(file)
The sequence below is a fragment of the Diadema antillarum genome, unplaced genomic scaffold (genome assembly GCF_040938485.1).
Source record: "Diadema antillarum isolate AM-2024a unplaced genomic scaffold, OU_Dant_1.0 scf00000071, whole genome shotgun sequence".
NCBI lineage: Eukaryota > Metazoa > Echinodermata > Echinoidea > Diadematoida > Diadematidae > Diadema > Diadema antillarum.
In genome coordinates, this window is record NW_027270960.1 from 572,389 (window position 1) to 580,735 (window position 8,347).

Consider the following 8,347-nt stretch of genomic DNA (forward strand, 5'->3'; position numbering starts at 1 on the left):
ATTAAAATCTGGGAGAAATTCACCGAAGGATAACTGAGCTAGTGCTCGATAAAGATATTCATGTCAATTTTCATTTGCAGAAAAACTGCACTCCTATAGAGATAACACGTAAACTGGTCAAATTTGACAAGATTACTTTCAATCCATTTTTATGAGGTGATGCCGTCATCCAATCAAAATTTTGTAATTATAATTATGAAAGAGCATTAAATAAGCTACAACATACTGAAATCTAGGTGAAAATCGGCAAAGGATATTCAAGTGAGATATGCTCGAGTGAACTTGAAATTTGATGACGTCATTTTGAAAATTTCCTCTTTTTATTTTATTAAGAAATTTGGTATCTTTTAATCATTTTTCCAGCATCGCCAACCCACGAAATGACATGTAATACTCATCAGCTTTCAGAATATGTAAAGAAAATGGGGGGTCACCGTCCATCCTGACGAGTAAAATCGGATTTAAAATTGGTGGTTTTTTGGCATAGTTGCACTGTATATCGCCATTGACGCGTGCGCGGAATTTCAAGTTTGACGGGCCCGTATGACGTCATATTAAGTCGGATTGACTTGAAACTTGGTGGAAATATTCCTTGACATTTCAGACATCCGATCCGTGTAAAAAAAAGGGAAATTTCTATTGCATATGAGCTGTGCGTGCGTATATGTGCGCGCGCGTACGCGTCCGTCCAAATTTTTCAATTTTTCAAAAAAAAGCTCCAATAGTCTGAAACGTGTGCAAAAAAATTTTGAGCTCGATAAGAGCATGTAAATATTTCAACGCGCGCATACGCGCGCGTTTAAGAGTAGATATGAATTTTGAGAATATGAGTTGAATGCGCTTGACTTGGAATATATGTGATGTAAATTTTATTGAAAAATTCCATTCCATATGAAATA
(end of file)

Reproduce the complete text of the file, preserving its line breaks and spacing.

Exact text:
The sequence below is a fragment of the Diadema antillarum genome, unplaced genomic scaffold (genome assembly GCF_040938485.1).
Source record: "Diadema antillarum isolate AM-2024a unplaced genomic scaffold, OU_Dant_1.0 scf00000071, whole genome shotgun sequence".
NCBI lineage: Eukaryota > Metazoa > Echinodermata > Echinoidea > Diadematoida > Diadematidae > Diadema > Diadema antillarum.
In genome coordinates, this window is record NW_027270960.1 from 572,389 (window position 1) to 580,735 (window position 8,347).

Consider the following 8,347-nt stretch of genomic DNA (forward strand, 5'->3'; position numbering starts at 1 on the left):
ATTAAAATCTGGGAGAAATTCACCGAAGGATAACTGAGCTAGTGCTCGATAAAGATATTCATGTCAATTTTCATTTGCAGAAAAACTGCACTCCTATAGAGATAACACGTAAACTGGTCAAATTTGACAAGATTACTTTCAATCCATTTTTATGAGGTGATGCCGTCATCCAATCAAAATTTTGTAATTATAATTATGAAAGAGCATTAAATAAGCTACAACATACTGAAATCTAGGTGAAAATCGGCAAAGGATATTCAAGTGAGATATGCTCGAGTGAACTTGAAATTTGATGACGTCATTTTGAAAATTTCCTCTTTTTATTTTATTAAGAAATTTGGTATCTTTTAATCATTTTTCCAGCATCGCCAACCCACGAAATGACATGTAATACTCATCAGCTTTCAGAATATGTAAAGAAAATGGGGGGTCACCGTCCATCCTGACGAGTAAAATCGGATTTAAAATTGGTGGTTTTTTGGCATAGTTGCACTGTATATCGCCATTGACGCGTGCGCGGAATTTCAAGTTTGACGGGCCCGTATGACGTCATATTAAGTCGGATTGACTTGAAACTTGGTGGAAATATTCCTTGACATTTCAGACATCCGATCCGTGTAAAAAAAAGGGAAATTTCTATTGCATATGAGCTGTGCGTGCGTATATGTGCGCGCGCGTACGCGTCCGTCCAAATTTTTCAATTTTTCAAAAAAAAGCTCCAATAGTCTGAAACGTGTGCAAAAAAATTTTGAGCTCGATAAGAGCATGTAAATATTTCAACGCGCGCATACGCGCGCGTTTAAGAGTAGATATGAATTTTGAGAATATGAGTTGAATGCGCTTGACTTGGAATATATGTGATGTAAATTTTATTGAAAAATTCCATTCCATATGAAATA